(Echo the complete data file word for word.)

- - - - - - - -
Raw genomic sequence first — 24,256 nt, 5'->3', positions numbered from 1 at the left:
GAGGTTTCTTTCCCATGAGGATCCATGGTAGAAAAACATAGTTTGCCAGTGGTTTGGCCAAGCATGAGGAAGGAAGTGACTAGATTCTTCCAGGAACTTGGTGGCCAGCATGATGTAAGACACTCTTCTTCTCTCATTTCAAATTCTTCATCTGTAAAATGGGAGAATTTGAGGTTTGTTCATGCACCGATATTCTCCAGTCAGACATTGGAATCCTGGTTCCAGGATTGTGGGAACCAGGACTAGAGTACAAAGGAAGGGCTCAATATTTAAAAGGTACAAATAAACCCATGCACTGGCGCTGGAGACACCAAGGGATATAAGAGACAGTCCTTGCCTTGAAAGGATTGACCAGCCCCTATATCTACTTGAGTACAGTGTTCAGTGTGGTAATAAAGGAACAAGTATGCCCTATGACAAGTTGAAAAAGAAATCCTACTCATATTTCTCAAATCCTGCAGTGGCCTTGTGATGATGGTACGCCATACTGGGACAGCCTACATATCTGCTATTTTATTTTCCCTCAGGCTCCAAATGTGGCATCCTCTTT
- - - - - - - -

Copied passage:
Raw genomic sequence first — 24,256 nt, 5'->3', positions numbered from 1 at the left:
GAGGTTTCTTTCCCATGAGGATCCATGGTAGAAAAACATAGTTTGCCAGTGGTTTGGCCAAGCATGAGGAAGGAAGTGACTAGATTCTTCCAGGAACTTGGTGGCCAGCATGATGTAAGACACTCTTCTTCTCTCATTTCAAATTCTTCATCTGTAAAATGGGAGAATTTGAGGTTTGTTCATGCACCGATATTCTCCAGTCAGACATTGGAATCCTGGTTCCAGGATTGTGGGAACCAGGACTAGAGTACAAAGGAAGGGCTCAATATTTAAAAGGTACAAATAAACCCATGCACTGGCGCTGGAGACACCAAGGGATATAAGAGACAGTCCTTGCCTTGAAAGGATTGACCAGCCCCTATATCTACTTGAGTACAGTGTTCAGTGTGGTAATAAAGGAACAAGTATGCCCTATGACAAGTTGAAAAAGAAATCCTACTCATATTTCTCAAATCCTGCAGTGGCCTTGTGATGATGGTACGCCATACTGGGACAGCCTACATATCTGCTATTTTATTTTCCCTCAGGCTCCAAATGTGGCATCCTCTTT